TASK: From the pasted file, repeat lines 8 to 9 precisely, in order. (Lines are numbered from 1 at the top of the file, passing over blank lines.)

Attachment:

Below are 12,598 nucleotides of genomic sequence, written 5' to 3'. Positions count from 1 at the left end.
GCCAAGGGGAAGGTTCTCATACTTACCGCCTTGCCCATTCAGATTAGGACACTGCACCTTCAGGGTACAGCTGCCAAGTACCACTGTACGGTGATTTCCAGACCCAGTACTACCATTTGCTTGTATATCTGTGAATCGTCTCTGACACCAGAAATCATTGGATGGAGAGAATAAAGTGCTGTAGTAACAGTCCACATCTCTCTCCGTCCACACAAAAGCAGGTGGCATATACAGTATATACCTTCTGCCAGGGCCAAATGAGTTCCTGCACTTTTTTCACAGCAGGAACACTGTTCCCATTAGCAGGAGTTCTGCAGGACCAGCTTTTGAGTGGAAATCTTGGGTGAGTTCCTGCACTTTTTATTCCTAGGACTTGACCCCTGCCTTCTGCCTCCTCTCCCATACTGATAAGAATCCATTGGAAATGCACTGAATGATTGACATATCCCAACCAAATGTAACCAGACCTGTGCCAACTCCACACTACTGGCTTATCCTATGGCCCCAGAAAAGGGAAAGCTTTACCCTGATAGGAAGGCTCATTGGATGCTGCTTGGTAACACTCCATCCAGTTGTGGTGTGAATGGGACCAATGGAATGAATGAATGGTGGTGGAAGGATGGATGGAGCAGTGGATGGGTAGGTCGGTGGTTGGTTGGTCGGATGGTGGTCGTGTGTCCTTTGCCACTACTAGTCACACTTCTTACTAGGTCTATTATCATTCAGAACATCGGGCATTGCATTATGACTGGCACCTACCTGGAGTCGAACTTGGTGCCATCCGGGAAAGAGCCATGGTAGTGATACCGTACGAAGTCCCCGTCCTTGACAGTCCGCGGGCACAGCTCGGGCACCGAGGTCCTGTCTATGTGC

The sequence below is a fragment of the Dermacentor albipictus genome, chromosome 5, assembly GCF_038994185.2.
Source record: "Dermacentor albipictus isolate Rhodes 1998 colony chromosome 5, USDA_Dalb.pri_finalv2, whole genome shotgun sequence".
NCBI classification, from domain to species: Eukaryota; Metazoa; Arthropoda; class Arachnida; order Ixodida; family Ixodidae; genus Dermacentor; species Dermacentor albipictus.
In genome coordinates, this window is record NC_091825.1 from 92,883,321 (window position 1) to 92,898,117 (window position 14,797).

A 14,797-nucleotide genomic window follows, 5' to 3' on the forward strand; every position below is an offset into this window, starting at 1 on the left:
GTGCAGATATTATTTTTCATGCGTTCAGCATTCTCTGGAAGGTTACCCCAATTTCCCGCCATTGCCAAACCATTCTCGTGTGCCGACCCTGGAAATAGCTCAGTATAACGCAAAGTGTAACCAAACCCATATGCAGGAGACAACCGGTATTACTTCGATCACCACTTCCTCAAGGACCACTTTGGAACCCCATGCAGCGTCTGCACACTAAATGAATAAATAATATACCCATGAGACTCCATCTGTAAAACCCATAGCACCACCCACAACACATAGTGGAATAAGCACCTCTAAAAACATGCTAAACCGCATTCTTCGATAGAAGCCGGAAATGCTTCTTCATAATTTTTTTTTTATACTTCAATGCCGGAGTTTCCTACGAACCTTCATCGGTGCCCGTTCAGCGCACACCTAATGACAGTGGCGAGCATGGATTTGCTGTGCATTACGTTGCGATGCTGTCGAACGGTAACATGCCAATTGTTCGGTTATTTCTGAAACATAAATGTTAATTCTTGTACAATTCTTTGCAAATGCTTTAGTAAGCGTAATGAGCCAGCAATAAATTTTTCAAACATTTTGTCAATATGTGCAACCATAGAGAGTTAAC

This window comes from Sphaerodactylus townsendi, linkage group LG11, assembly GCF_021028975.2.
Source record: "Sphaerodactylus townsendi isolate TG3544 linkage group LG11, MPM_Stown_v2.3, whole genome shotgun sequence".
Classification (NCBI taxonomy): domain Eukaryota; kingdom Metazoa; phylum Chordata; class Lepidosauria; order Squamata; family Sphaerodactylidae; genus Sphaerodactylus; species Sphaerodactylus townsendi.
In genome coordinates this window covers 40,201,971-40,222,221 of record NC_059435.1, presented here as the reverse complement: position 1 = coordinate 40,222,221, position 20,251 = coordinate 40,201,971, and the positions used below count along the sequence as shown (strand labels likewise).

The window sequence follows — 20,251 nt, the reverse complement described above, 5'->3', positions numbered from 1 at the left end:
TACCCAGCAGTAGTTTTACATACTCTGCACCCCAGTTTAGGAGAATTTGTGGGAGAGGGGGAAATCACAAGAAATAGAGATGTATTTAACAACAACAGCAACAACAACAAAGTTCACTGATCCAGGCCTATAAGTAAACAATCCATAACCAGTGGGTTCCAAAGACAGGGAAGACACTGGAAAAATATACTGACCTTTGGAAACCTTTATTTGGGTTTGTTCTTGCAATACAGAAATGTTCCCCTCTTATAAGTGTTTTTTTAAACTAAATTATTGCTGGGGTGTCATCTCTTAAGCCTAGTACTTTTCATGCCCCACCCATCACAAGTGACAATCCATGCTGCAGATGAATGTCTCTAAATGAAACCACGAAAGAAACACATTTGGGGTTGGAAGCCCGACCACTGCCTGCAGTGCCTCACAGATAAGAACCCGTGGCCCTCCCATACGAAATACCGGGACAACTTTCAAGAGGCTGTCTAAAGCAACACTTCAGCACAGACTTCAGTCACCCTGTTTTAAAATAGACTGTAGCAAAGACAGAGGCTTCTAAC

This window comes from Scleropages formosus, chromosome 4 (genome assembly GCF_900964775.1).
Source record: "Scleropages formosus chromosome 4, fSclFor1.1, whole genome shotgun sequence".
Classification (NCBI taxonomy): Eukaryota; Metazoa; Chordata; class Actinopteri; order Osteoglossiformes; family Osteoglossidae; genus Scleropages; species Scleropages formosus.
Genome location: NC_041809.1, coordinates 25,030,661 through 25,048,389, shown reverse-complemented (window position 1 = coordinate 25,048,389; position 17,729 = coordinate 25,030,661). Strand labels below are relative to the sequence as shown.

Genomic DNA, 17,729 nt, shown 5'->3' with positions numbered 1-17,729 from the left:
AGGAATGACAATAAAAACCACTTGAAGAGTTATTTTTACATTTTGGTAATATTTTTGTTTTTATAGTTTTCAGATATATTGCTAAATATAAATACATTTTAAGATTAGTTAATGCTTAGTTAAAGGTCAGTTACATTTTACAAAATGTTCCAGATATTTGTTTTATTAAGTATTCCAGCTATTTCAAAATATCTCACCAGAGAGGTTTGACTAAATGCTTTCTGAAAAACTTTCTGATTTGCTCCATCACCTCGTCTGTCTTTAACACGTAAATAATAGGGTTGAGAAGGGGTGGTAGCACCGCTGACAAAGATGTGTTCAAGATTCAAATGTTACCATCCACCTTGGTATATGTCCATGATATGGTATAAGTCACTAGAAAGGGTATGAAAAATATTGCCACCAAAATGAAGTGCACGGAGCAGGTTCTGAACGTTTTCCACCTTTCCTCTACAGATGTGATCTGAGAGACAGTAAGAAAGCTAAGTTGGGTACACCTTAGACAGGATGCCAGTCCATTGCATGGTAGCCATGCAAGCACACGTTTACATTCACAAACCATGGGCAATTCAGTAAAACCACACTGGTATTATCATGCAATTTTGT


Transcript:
GTGCAGATATTATTTTTCATGCGTTCAGCATTCTCTGGAAGGTTACCCCAATTTCCCGCCATTGCCAAACCATTCTCGTGTGCCGACCCTGGAAATAGCTCAGTATAACGCAAAGTGTAACCAAACCCATATGCAGGAGACAACCGGTATTACTTCGATCACCACTTCCTCAAGGACCACTTTGGAACCCCATGCAGCGTCTGCACACTAAATGAATAAATAATATACCCATGAGACTCCATCTGTAAAACCCATAGCACCACCCACAACACATAGTGGAATAAGCACCTCTAAAAACATGCTAAACCGCATTCTTCGATAGAAGCCGGAAATGCTTCTTCATAATTTTTTTTTTATACTTCAATGCCGGAGTTTCCTACGAACCTTCATCGGTGCCCGTTCAGCGCACACCTAATGACAGTGGCGAGCATGGATTTGCTGTGCATTACGTTGCGATGCTGTCGAACGGTAACATGCCAATTGTTCGGTTATTTCTGAAACATAAATGTTAATTCTTGTACAATTCTTTGCAAATGCTTTAGTAAGCGTAATGAGCCAGCAATAAATTTTTCAAACATTTTGTCAATATGTGCAACCATAGAGAGTTAAC

This window comes from Sphaerodactylus townsendi, linkage group LG11, assembly GCF_021028975.2.